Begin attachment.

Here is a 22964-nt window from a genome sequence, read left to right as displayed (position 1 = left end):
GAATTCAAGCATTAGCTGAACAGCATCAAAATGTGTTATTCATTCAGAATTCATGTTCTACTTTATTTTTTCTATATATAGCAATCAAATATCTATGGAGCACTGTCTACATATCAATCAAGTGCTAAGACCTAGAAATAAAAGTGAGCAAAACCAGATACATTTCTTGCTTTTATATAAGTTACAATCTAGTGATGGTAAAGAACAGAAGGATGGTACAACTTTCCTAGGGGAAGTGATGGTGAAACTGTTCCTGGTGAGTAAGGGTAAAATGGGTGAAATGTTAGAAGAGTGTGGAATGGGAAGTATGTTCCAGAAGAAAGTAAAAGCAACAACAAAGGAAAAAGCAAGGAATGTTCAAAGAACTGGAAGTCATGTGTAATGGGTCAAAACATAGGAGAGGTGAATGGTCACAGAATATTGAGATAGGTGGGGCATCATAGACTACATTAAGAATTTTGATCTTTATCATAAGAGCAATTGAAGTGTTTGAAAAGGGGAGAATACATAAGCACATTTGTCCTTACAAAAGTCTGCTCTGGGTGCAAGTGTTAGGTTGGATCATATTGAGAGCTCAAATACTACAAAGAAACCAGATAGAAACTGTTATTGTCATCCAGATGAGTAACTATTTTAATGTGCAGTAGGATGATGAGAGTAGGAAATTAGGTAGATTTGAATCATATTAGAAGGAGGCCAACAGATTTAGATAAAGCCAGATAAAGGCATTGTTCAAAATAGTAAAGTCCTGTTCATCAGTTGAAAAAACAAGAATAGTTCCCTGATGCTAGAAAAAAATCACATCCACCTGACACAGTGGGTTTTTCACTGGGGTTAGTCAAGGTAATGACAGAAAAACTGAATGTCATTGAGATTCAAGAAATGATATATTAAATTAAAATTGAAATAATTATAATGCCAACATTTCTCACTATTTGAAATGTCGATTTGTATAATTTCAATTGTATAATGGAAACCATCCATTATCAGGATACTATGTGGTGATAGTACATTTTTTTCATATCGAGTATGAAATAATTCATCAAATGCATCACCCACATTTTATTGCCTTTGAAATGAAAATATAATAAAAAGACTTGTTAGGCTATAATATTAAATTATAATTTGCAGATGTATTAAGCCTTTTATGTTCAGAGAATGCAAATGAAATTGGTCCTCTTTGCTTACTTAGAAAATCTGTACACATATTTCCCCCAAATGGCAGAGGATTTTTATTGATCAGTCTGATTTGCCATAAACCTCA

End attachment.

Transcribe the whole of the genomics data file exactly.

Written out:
Here is a 22964-nt window from a genome sequence, read left to right as displayed (position 1 = left end):
GAATTCAAGCATTAGCTGAACAGCATCAAAATGTGTTATTCATTCAGAATTCATGTTCTACTTTATTTTTTCTATATATAGCAATCAAATATCTATGGAGCACTGTCTACATATCAATCAAGTGCTAAGACCTAGAAATAAAAGTGAGCAAAACCAGATACATTTCTTGCTTTTATATAAGTTACAATCTAGTGATGGTAAAGAACAGAAGGATGGTACAACTTTCCTAGGGGAAGTGATGGTGAAACTGTTCCTGGTGAGTAAGGGTAAAATGGGTGAAATGTTAGAAGAGTGTGGAATGGGAAGTATGTTCCAGAAGAAAGTAAAAGCAACAACAAAGGAAAAAGCAAGGAATGTTCAAAGAACTGGAAGTCATGTGTAATGGGTCAAAACATAGGAGAGGTGAATGGTCACAGAATATTGAGATAGGTGGGGCATCATAGACTACATTAAGAATTTTGATCTTTATCATAAGAGCAATTGAAGTGTTTGAAAAGGGGAGAATACATAAGCACATTTGTCCTTACAAAAGTCTGCTCTGGGTGCAAGTGTTAGGTTGGATCATATTGAGAGCTCAAATACTACAAAGAAACCAGATAGAAACTGTTATTGTCATCCAGATGAGTAACTATTTTAATGTGCAGTAGGATGATGAGAGTAGGAAATTAGGTAGATTTGAATCATATTAGAAGGAGGCCAACAGATTTAGATAAAGCCAGATAAAGGCATTGTTCAAAATAGTAAAGTCCTGTTCATCAGTTGAAAAAACAAGAATAGTTCCCTGATGCTAGAAAAAAATCACATCCACCTGACACAGTGGGTTTTTCACTGGGGTTAGTCAAGGTAATGACAGAAAAACTGAATGTCATTGAGATTCAAGAAATGATATATTAAATTAAAATTGAAATAATTATAATGCCAACATTTCTCACTATTTGAAATGTCGATTTGTATAATTTCAATTGTATAATGGAAACCATCCATTATCAGGATACTATGTGGTGATAGTACATTTTTTTCATATCGAGTATGAAATAATTCATCAAATGCATCACCCACATTTTATTGCCTTTGAAATGAAAATATAATAAAAAGACTTGTTAGGCTATAATATTAAATTATAATTTGCAGATGTATTAAGCCTTTTATGTTCAGAGAATGCAAATGAAATTGGTCCTCTTTGCTTACTTAGAAAATCTGTACACATATTTCCCCCAAATGGCAGAGGATTTTTATTGATCAGTCTGATTTGCCATAAACCTCA